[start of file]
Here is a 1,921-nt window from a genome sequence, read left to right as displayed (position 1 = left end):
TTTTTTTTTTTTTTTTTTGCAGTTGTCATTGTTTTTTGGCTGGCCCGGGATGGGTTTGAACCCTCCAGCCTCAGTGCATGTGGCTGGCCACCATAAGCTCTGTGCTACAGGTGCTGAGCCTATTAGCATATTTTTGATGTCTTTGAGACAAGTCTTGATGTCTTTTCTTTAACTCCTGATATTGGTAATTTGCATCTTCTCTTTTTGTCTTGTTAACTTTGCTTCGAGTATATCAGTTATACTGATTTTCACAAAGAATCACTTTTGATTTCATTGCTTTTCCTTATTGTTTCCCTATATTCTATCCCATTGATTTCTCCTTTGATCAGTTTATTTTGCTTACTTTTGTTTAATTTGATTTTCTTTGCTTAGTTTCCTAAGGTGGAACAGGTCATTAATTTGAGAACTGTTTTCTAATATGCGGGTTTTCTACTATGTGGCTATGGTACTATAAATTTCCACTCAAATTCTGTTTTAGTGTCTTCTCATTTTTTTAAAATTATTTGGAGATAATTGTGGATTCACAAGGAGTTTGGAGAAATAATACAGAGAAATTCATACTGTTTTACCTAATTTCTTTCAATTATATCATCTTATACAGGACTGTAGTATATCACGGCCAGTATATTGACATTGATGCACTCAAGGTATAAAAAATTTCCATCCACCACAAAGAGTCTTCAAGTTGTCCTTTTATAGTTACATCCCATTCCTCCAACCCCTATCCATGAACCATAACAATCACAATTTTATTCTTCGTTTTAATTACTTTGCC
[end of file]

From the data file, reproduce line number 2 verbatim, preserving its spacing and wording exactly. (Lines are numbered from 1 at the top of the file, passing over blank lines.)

TTTTTTTTTTTTTTTTTTGCAGTTGTCATTGTTTTTTGGCTGGCCCGGGATGGGTTTGAACCCTCCAGCCTCAGTGCATGTGGCTGGCCACCATAAGCTCTGTGCTACAGGTGCTGAGCCTATTAGCATATTTTTGATGTCTTTGAGACAAGTCTTGATGTCTTTTCTTTAACTCCTGATATTGGTAATTTGCATCTTCTCTTTTTGTCTTGTTAACTTTGCTTCGAGTATATCAGTTATACTGATTTTCACAAAGAATCACTTTTGATTTCATTGCTTTTCCTTATTGTTTCCCTATATTCTATCCCATTGATTTCTCCTTTGATCAGTTTATTTTGCTTACTTTTGTTTAATTTGATTTTCTTTGCTTAGTTTCCTAAGGTGGAACAGGTCATTAATTTGAGAACTGTTTTCTAATATGCGGGTTTTCTACTATGTGGCTATGGTACTATAAATTTCCACTCAAATTCTGTTTTAGTGTCTTCTCATTTTTTTAAAATTATTTGGAGATAATTGTGGATTCACAAGGAGTTTGGAGAAATAATACAGAGAAATTCATACTGTTTTACCTAATTTCTTTCAATTATATCATCTTATACAGGACTGTAGTATATCACGGCCAGTATATTGACATTGATGCACTCAAGGTATAAAAAATTTCCATCCACCACAAAGAGTCTTCAAGTTGTCCTTTTATAGTTACATCCCATTCCTCCAACCCCTATCCATGAACCATAACAATCACAATTTTATTCTTCGTTTTAATTACTTTGCC